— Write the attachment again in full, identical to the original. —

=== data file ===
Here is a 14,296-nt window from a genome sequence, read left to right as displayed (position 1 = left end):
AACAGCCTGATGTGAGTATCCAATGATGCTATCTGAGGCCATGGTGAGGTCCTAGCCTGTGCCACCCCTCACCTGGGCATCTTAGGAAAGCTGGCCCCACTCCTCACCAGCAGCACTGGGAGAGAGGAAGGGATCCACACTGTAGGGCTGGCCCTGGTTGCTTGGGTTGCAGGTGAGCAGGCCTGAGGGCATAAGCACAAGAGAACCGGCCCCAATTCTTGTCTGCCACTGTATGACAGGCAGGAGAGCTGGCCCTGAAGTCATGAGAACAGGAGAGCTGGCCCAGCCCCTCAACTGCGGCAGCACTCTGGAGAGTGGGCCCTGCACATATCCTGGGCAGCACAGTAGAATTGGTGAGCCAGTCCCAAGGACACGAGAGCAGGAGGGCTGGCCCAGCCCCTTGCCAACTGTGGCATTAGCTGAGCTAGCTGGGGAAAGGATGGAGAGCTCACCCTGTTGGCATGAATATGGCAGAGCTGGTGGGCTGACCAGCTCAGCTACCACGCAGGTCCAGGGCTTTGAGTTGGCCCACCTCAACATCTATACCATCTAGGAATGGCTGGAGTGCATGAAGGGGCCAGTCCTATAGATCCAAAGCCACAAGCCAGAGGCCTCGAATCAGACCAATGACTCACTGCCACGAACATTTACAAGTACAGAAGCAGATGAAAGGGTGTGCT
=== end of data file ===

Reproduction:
Here is a 14,296-nt window from a genome sequence, read left to right as displayed (position 1 = left end):
AACAGCCTGATGTGAGTATCCAATGATGCTATCTGAGGCCATGGTGAGGTCCTAGCCTGTGCCACCCCTCACCTGGGCATCTTAGGAAAGCTGGCCCCACTCCTCACCAGCAGCACTGGGAGAGAGGAAGGGATCCACACTGTAGGGCTGGCCCTGGTTGCTTGGGTTGCAGGTGAGCAGGCCTGAGGGCATAAGCACAAGAGAACCGGCCCCAATTCTTGTCTGCCACTGTATGACAGGCAGGAGAGCTGGCCCTGAAGTCATGAGAACAGGAGAGCTGGCCCAGCCCCTCAACTGCGGCAGCACTCTGGAGAGTGGGCCCTGCACATATCCTGGGCAGCACAGTAGAATTGGTGAGCCAGTCCCAAGGACACGAGAGCAGGAGGGCTGGCCCAGCCCCTTGCCAACTGTGGCATTAGCTGAGCTAGCTGGGGAAAGGATGGAGAGCTCACCCTGTTGGCATGAATATGGCAGAGCTGGTGGGCTGACCAGCTCAGCTACCACGCAGGTCCAGGGCTTTGAGTTGGCCCACCTCAACATCTATACCATCTAGGAATGGCTGGAGTGCATGAAGGGGCCAGTCCTATAGATCCAAAGCCACAAGCCAGAGGCCTCGAATCAGACCAATGACTCACTGCCACGAACATTTACAAGTACAGAAGCAGATGAAAGGGTGTGCT